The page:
|View single post by Mark Rosenbaum|
|Posted: 01-13-2006 03:27 am||
I've just taken a thorough look at my spare tach. To respond to your most recent post:
(1) The negative end of the capacitor connects to +12 volts, the positive end to a pad on the board that does not go anywhere. This seems odd, but perhaps the cap was hooked up for some special application.
(2) The meter movement should measure about 8 ohms, if yours reads open, that's probably the problem.
I've traced out and drawn up a schematic for my tach, hopefully correctly, though I've left out the capacitor referenced above. This drawing is attached below. Component values reflect item markings, or presume compliance with international color code standards. The unknown device could be a capacitor, thermistor, or something else entirely -- I can't tell with the means at my immediate disposal.
The other thing I'm not sure about, is the transistor. I presume that MT59/A is the part number, and that MT stands for Mullard Transistor, but I can't find any data whatsoever for the device. Possibly MT59/A is a Smiths house number for some standard part.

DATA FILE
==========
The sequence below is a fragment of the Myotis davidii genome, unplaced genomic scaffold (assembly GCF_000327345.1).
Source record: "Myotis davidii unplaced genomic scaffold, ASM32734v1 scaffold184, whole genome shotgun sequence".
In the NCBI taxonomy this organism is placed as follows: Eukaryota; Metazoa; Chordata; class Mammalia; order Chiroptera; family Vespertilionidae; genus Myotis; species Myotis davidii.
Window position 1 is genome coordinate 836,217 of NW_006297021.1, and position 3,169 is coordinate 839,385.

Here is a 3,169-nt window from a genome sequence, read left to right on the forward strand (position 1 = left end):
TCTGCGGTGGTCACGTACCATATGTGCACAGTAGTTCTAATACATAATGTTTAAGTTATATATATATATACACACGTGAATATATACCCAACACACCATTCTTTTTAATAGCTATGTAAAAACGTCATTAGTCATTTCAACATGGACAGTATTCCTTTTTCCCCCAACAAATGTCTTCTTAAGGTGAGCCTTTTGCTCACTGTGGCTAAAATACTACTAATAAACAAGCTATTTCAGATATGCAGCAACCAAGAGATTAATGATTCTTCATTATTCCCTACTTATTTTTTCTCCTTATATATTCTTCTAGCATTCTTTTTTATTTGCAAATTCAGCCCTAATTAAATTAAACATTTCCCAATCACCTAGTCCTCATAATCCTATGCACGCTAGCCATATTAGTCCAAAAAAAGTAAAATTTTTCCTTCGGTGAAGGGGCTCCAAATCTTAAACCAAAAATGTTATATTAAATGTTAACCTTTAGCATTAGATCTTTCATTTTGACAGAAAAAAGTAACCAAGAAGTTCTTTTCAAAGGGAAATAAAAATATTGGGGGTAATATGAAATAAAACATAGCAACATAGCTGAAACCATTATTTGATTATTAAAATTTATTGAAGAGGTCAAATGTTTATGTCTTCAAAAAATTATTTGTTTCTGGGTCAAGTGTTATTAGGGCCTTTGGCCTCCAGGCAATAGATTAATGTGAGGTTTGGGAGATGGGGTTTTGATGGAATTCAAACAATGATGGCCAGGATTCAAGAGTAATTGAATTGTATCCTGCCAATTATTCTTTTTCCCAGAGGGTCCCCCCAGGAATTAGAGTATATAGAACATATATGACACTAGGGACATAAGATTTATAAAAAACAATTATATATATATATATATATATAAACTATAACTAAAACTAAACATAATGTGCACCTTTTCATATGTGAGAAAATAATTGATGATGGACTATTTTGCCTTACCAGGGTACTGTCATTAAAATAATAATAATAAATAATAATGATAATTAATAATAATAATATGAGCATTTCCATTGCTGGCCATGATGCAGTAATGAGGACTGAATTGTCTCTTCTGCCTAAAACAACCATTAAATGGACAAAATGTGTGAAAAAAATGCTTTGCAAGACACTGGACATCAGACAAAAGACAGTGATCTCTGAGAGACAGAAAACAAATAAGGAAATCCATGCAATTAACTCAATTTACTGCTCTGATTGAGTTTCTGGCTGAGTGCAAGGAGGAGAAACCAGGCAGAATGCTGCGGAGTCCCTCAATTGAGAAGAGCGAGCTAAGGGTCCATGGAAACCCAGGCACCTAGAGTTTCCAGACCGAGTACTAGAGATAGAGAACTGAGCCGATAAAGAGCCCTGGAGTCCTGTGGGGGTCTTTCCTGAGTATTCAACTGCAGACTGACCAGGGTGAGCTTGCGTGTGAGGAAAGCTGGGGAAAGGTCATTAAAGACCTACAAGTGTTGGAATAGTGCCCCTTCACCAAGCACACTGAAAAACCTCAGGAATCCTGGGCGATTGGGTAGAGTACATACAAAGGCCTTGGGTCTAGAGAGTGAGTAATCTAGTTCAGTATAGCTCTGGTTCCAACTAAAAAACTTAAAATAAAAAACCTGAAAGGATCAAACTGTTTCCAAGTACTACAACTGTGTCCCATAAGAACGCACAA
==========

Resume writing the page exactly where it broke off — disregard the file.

The circuit makes sense if I assume that the transistor is a PNP germanium device, but this has not been confirmed. (It's possible the device is an SCR or UJT, but I consider this unlikely.) The pinout is also uncertain. Pin 3 must be the collector, but it's unclear whether pins 1 and 2 are emitter and base, or base and emitter, respectively. Arguments can be made for both arrangements.
Meter zero is a mechanical adjustment. Because of the uncertainties about the transistor, it is not apparent whether the potentiometer is a calibration adjustment or a sensitivity adjustment. If the latter, then tach calibration is purely mechanical as well, probably by adjusting pointer spring tension at time of manufacture.
For a large number of subtle reasons, this tach is a sophisticated and brilliant combination of mid-20th Century technologies.
Attachment: JH Tach schematic.jpg (Downloaded 122 times)